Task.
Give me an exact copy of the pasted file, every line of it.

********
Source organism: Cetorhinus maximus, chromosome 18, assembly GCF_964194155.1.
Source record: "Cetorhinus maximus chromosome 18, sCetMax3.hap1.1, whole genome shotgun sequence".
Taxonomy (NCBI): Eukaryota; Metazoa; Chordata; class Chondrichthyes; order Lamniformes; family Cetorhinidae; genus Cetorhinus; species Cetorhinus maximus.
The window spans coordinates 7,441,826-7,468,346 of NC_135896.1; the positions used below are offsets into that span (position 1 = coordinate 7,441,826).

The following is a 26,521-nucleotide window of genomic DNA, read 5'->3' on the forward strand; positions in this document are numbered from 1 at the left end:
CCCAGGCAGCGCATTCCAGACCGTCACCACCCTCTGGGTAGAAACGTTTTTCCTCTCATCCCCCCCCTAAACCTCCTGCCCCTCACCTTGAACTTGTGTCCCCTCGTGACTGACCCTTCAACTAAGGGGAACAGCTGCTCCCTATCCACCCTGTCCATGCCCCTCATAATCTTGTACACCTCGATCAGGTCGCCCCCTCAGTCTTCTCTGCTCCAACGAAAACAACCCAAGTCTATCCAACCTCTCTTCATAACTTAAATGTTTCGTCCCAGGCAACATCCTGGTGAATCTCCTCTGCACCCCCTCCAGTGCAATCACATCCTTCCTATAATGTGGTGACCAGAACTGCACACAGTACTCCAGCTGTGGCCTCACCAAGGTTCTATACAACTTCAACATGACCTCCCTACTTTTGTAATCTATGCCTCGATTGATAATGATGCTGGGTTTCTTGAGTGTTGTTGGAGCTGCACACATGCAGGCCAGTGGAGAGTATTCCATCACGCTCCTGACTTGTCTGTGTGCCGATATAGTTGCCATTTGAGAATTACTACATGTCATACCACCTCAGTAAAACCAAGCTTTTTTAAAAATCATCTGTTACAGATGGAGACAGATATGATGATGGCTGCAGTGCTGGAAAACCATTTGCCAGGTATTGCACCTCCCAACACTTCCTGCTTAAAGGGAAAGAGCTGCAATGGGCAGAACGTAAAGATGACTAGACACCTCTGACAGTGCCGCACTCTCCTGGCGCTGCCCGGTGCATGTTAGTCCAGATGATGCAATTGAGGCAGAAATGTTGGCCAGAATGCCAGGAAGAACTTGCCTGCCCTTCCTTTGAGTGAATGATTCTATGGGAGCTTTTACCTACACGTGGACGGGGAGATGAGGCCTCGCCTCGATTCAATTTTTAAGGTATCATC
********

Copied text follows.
Source organism: Cetorhinus maximus, chromosome 18, assembly GCF_964194155.1.
Source record: "Cetorhinus maximus chromosome 18, sCetMax3.hap1.1, whole genome shotgun sequence".
Taxonomy (NCBI): Eukaryota; Metazoa; Chordata; class Chondrichthyes; order Lamniformes; family Cetorhinidae; genus Cetorhinus; species Cetorhinus maximus.
The window spans coordinates 7,441,826-7,468,346 of NC_135896.1; the positions used below are offsets into that span (position 1 = coordinate 7,441,826).

The following is a 26,521-nucleotide window of genomic DNA, read 5'->3' on the forward strand; positions in this document are numbered from 1 at the left end:
CCCAGGCAGCGCATTCCAGACCGTCACCACCCTCTGGGTAGAAACGTTTTTCCTCTCATCCCCCCCCTAAACCTCCTGCCCCTCACCTTGAACTTGTGTCCCCTCGTGACTGACCCTTCAACTAAGGGGAACAGCTGCTCCCTATCCACCCTGTCCATGCCCCTCATAATCTTGTACACCTCGATCAGGTCGCCCCCTCAGTCTTCTCTGCTCCAACGAAAACAACCCAAGTCTATCCAACCTCTCTTCATAACTTAAATGTTTCGTCCCAGGCAACATCCTGGTGAATCTCCTCTGCACCCCCTCCAGTGCAATCACATCCTTCCTATAATGTGGTGACCAGAACTGCACACAGTACTCCAGCTGTGGCCTCACCAAGGTTCTATACAACTTCAACATGACCTCCCTACTTTTGTAATCTATGCCTCGATTGATAATGATGCTGGGTTTCTTGAGTGTTGTTGGAGCTGCACACATGCAGGCCAGTGGAGAGTATTCCATCACGCTCCTGACTTGTCTGTGTGCCGATATAGTTGCCATTTGAGAATTACTACATGTCATACCACCTCAGTAAAACCAAGCTTTTTTAAAAATCATCTGTTACAGATGGAGACAGATATGATGATGGCTGCAGTGCTGGAAAACCATTTGCCAGGTATTGCACCTCCCAACACTTCCTGCTTAAAGGGAAAGAGCTGCAATGGGCAGAACGTAAAGATGACTAGACACCTCTGACAGTGCCGCACTCTCCTGGCGCTGCCCGGTGCATGTTAGTCCAGATGATGCAATTGAGGCAGAAATGTTGGCCAGAATGCCAGGAAGAACTTGCCTGCCCTTCCTTTGAGTGAATGATTCTATGGGAGCTTTTACCTACACGTGGACGGGGAGATGAGGCCTCGCCTCGATTCAATTTTTAAGGTATCATC